Sales ideas are important. Promotion usually makes a difference. However it needs forethought and organization, and also usually entails costs. The project team should have some ideas at the beginning and develop them while the crops are growing.

2. Product information

The team will also need to discuss some technical and marketing questions in order to develop more complete product proposals and identify the inputs needed (see the lesson outline Product information). The discussion may also raise questions about important principles - for example, safe food, respect for the environment, investment in infrastructure, truth in advertising.

Can we grow it? How do we grow it? Are the crops easy to grow, hardy and reliable? Do they start from seeds or seedlings? How much work will be required? Will the crops come to harvest in time to package and sell them before the end of the school year?

Technical advice is also needed on how to get the best results - when to plant, how to cultivate, what pests and diseases to look out for and how to deal with them, when and how to harvest, how to store the crop (see Part 8: How do we grow things?).

The team should decide if they will adopt any principles apart from short-term profit. For example, will they insist that the project put back into the soil what it took out? Should it make improvements in the garden infrastructure?

How do we process it? If the product requires processing, what equipment will be needed? Can it be borrowed, bought, hired or made? How will students learn how to do the processing? What hygiene rules must be observed? If produce is to be stored, what kinds of containers are needed to protect it? The project team must go into all these questions. Environmental officers, Home Economics teachers, Food Safety inspectors or the Ministry of Health may be able to give advice.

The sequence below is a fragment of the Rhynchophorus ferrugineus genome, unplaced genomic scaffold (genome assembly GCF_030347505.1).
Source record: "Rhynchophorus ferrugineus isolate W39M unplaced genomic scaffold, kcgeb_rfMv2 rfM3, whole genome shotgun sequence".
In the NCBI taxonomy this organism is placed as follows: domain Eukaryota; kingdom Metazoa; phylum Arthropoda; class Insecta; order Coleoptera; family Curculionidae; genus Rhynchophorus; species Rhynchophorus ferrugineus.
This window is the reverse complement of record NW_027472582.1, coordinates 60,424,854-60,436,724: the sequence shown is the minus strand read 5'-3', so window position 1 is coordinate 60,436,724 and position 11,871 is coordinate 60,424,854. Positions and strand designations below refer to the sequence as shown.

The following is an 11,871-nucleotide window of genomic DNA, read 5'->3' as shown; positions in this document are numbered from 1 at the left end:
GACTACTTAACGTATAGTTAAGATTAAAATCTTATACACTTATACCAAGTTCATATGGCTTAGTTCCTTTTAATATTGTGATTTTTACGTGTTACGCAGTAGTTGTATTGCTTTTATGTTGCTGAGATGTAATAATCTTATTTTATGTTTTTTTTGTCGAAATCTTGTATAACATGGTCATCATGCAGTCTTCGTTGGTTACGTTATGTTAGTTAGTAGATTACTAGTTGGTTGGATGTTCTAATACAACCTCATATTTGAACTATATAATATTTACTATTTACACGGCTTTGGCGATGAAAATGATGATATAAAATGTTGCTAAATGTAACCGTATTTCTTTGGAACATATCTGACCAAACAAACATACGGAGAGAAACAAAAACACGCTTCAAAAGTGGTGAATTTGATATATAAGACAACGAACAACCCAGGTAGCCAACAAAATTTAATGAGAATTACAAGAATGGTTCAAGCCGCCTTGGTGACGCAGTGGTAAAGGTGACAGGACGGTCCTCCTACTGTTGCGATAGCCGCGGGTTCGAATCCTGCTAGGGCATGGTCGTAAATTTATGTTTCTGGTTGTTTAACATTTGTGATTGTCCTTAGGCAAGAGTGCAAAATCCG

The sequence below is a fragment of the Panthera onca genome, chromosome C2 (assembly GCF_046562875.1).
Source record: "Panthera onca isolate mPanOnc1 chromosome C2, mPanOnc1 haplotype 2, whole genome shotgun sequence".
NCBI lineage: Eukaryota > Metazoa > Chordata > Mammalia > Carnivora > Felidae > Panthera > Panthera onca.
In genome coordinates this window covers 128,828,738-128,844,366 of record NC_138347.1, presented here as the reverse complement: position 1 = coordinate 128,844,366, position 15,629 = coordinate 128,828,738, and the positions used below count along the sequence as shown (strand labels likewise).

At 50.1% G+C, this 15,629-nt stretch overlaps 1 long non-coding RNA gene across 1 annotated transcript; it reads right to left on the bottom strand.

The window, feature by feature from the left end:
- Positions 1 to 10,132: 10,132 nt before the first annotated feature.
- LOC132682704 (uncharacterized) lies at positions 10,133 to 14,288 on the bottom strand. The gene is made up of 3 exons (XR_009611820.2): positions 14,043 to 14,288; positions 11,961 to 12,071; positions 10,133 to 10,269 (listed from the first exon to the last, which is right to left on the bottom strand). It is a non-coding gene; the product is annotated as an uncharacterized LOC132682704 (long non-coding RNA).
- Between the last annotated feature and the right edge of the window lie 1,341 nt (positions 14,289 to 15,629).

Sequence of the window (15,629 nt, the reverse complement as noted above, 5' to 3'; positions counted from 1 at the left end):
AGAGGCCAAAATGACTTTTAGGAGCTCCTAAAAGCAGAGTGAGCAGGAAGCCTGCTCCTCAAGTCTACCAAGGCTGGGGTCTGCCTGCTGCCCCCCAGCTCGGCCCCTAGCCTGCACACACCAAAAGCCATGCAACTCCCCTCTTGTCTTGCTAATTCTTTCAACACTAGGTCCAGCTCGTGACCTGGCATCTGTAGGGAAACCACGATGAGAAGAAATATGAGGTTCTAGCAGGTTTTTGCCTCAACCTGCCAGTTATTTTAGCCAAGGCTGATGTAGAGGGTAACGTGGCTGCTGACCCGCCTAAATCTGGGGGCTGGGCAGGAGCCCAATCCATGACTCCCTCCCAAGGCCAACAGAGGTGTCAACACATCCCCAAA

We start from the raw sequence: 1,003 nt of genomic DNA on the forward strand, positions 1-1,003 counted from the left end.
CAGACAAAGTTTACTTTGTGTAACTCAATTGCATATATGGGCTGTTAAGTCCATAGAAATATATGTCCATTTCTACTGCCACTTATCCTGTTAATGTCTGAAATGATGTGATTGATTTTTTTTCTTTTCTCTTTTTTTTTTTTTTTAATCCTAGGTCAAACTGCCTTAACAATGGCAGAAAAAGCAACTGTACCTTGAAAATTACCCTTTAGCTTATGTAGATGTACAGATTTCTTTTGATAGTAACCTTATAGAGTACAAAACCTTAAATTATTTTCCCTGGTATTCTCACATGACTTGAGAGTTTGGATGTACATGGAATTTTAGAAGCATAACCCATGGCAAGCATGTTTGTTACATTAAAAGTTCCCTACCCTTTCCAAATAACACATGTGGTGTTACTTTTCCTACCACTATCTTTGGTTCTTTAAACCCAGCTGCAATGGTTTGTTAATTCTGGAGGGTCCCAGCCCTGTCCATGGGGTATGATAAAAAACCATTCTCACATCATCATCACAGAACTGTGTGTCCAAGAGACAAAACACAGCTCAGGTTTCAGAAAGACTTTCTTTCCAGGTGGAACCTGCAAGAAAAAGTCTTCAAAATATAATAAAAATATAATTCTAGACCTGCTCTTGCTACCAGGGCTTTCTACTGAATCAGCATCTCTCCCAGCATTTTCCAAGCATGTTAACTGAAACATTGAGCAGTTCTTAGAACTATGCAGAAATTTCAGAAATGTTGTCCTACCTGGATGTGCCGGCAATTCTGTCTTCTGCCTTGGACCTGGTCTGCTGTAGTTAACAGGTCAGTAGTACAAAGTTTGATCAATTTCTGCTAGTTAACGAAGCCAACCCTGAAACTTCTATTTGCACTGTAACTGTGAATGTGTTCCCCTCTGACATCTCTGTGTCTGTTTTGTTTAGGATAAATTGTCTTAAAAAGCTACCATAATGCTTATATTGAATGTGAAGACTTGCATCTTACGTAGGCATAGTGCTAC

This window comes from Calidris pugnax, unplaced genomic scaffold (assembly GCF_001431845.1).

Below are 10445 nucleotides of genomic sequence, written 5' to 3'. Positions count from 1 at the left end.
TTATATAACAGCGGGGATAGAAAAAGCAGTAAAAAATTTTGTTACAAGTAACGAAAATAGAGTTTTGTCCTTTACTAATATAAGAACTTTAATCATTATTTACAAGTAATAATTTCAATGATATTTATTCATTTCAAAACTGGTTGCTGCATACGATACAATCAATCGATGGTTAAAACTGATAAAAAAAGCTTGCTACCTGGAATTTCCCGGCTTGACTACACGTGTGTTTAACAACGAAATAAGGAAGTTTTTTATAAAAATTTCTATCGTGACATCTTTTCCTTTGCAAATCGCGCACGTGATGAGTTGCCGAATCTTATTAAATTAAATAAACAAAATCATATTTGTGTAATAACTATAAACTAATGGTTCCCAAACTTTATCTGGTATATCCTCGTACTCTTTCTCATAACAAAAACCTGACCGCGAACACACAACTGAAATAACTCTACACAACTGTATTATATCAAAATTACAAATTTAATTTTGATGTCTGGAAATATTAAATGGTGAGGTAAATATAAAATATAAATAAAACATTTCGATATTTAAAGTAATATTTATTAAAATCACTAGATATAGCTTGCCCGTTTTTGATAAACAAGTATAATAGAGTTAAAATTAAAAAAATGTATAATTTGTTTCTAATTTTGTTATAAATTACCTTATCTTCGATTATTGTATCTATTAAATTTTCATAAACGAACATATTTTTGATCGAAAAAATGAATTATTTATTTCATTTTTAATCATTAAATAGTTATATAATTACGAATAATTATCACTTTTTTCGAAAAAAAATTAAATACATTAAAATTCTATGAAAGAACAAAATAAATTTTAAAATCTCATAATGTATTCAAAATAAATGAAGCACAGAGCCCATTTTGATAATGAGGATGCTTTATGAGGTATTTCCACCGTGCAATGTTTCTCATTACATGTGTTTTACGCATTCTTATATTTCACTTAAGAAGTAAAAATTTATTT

How shall we package and label it? Packaging need not be costly, but it must be attractive and hygienic. If the product is for keeping, packaging should be airtight and pest-proof. Labelling is an important aspect of sales. It is also a highly educational activity that introduces students to legal obligations and to advertising strategies such as high-impact designs and arresting wording. Will there be lettering on containers or packaging? The project team must consider how it is to be done - by hand? printed? duplicated?

How much time will it take? Once the product team has gathered this information, they should estimate the time required for the project, both regularly and at periods of peak activity (e.g. harvesting, processing, packaging and sales). This may affect the scale and timing of the operation (for example, avoiding exam periods).

3. Product proposals

By doing the above research, some over-ambitious or unrealistic ideas can be eliminated. For the most promising products, the information collected can be summarized on an information sheet as in the Box below. This document is for the entrepreneurs themselves, not for the public.

Product information for Mango Chews

Name of productMango Chews
ProductSun-dried mango slices.
Kind of productSnacks for children to eat at school and at home.
Nutritional valueRich in vitamin A and high in energy, so very good for health.
Added value/selling pointsCan be eaten out of season and lasts a long time. Keeps you healthy. Delicious. Gives you energy to study.
Who will buy it and where?Students and families. Students will take them home and they will be sold at a school stall at break.